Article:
shiitake mushroom polenta with truffle salt

by Heguiberto on July 9, 2012

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Polenta is a popular staple back home in Brazil. I grew up eating lots of it and never got bored. My mother cooked it on her fire wood stove in an iron pan. It had to cook forever! So she would use a wooden spoon to stir it occasionally while she prepared other delicious dishes at the same time. Wood fires are tricky and you can’t always get excellent temperature control. Occasionally the polenta would burn a bit at the bottom. That was the part I liked the most. That burned crust had a singular smoky flavor whose memory makes my mouth water. Mom didn’t like it, despite everyone praising it to the skies. She was a perfectionist in the kitchen.

shiitake mushroom polenta with truffle salt

shiitake mushroom polenta with truffle salt

my polenta and truffle salt--thanks for that Devaki!

my polenta and truffle salt--thanks for that Devaki!

My mother made her polenta in one of two ways. Both started with just corn, salt and water. For the first variation, she’d cover it with a nice tomato sauce. Alternatively, she’d let it harden then cut it into finger-sized pieces which she’d fry in hot oil. Sometimes day old polenta would appear for our breakfast too. Delish!

Yotam Ottolenghi in Plenty tells the story of his dad making polenta for him while growing up which reminded me of my own childhood. So this dish is in the spirit of Ottolenghi’s father and my mother. I’ve modified his recipe mostly because I didn’t have all the ingredients. And of course I made the polenta mom’s way (on an electric stove if you were wondering).

shiitake mushroom polenta with truffle salt

6½ cups vegetable broth*
2 cups yellow corn grits (I used organic Bob’s Red Mill)
1 tsp kosher salt
½ cup 6 month aged Manchego cheese, sliced thinly
1/3 cup grated Parmigiano-Reggiano
Kosher salt
2½ cups fresh shiitake mushrooms, halved with stems if soft enough
Truffle salt
3 tbsp butter
4 tbsp olive oil
1 tbsp chopped chives
3 cloves garlic, minced

*for the broth:

1 carrot
2 shallots
1 stalk celery

Begin by making the broth. Fill a pot with 8-10 cups of water, add celery, carrot and shallot, bring to a boil and simmer for 15 minutes. Discard solids.

Add 6 and ½ cups veggie broth to a heavy bottomed pan and bring it to a boil. Add salt, gradually stir in corn grits. Reduce temperature to medium low and cook for 30 minutes. You need to stir it frequently to prevent sticking. A whisk does this job fairly well.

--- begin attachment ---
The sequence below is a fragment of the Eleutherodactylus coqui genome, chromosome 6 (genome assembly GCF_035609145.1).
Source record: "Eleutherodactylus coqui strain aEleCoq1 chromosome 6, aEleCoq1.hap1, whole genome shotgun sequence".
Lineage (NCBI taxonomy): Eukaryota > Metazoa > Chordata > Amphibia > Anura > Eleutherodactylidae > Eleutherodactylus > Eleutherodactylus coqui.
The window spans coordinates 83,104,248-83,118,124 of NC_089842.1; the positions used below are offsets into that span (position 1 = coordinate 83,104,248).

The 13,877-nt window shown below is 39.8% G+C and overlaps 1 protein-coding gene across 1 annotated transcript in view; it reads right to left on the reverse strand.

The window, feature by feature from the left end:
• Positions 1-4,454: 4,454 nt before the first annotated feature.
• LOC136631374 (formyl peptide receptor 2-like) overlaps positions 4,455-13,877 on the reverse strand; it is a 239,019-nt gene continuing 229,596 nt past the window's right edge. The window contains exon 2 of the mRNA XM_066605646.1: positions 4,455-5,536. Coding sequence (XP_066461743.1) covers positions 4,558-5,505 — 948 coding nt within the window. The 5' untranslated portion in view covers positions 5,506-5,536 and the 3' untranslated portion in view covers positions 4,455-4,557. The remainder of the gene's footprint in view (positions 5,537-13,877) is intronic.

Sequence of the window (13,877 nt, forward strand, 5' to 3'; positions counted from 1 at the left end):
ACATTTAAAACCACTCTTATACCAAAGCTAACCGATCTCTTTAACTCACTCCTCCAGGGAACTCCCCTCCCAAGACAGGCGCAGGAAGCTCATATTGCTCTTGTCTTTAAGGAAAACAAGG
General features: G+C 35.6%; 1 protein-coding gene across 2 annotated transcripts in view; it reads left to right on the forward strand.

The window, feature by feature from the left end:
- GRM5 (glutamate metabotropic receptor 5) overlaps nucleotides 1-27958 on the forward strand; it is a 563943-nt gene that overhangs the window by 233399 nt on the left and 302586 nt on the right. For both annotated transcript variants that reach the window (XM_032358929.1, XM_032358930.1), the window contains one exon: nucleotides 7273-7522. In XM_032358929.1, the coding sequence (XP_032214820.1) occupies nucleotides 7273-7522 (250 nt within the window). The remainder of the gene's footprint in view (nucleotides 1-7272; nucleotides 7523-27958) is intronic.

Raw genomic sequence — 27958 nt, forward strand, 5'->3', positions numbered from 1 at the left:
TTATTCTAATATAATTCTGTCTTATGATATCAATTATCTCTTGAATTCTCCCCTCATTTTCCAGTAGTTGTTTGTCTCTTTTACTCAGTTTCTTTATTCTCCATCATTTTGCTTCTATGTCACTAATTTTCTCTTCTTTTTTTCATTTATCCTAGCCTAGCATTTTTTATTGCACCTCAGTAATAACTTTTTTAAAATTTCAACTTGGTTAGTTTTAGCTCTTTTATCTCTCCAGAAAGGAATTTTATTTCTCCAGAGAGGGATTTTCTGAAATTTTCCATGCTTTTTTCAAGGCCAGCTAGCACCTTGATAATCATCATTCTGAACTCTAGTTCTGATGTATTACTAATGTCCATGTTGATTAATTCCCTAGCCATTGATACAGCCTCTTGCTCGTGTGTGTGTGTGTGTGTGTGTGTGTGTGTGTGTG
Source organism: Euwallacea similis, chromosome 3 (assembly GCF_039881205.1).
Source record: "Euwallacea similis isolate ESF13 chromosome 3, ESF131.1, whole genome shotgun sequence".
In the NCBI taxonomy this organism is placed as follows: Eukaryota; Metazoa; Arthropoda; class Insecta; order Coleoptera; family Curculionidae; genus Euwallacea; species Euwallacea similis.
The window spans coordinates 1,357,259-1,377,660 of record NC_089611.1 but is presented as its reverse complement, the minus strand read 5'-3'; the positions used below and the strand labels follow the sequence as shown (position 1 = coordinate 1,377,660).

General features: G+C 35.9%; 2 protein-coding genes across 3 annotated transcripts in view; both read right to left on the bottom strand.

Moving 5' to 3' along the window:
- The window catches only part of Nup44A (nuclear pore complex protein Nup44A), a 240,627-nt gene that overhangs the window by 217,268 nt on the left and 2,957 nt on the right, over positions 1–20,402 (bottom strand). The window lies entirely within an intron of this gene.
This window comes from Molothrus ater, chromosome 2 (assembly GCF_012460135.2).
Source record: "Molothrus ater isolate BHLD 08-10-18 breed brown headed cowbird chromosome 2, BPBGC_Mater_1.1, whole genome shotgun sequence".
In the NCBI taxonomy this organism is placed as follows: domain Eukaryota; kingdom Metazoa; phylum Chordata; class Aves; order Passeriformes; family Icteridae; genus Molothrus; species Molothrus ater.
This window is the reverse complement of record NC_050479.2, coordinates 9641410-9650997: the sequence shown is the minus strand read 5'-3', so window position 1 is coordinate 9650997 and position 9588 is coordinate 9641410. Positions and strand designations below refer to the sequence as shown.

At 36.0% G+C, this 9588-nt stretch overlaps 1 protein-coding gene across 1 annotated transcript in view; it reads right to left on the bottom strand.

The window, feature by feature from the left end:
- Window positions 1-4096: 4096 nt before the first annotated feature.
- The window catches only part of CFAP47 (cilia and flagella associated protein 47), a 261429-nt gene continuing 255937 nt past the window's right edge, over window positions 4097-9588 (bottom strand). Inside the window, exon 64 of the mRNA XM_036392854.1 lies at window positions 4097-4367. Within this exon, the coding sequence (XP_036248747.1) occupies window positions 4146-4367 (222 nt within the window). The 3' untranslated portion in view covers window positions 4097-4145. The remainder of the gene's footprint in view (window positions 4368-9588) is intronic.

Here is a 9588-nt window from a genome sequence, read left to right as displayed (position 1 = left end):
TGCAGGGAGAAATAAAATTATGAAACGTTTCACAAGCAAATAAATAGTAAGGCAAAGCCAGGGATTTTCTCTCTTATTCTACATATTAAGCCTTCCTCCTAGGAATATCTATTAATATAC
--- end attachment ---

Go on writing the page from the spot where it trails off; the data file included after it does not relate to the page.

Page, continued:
Ten minutes before polenta is ready turn the broiler on and prepare the mushrooms. Heat a large skillet on high. I did mine in two batches. Add ½ of the olive oil. Once it becomes aromatic, toss in half of the mushrooms and sauté them until slightly caramelized on the cut side. Stir to cook evenly. In the last minute, add ½ of the garlic. Toss together with mushrooms and just cook long enough for raw aromas to dissipate. Transfer to a bowl and keep warm. Repeat process with the second batch.

At this point polenta should be ready. Turn heat off. Add butter and Parmegiano-Reggiano. Stir. Add a bit more kosher salt if needed. Pour into a serving platter. Spread slices of Manchego cheese over the finished polenta. Broil the dish long enough for cheese to melt and become bubbly, about a minute or so. Remove from oven, top polenta with mushrooms and sprinkle with truffle salt. Return to the oven and broil for a couple of minutes more. Remove from heat. Sprinkle with chives and voilá!

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{ 4 comments… read them below or add one }

Devaki @ weavethousandflavors July 9, 2012 at 3:26 pm

This is just marvelous and so nice to hear about your Mom Hegui 🙂 I could eat this at any time at any given day!

chow! Devaki @ weavethousandflavors
Devaki @ weavethousandflavors recently posted..Erbazzone ~ A savory pie with Spinach, Swiss Chard & Pancetta from Parma, ItalyMy Profile

Krista July 10, 2012 at 3:12 am

I bet that extra smoky flavor was brilliant! 🙂 What lovely memories of this simple dish you have. I’m not a mushroom fan – but the truffle salt sounds fantastic. 🙂
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Mary @ August 15, 2012 at 9:23 am

After 2 failed attempts at cooking polenta, I’m hoping your recipe will work for me. This looks delicious!
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Heguiberto August 15, 2012 at 1:06 pm

This polenta recipe is fail proof. I’ve made it many times and love it. Let me know how yours turns out!

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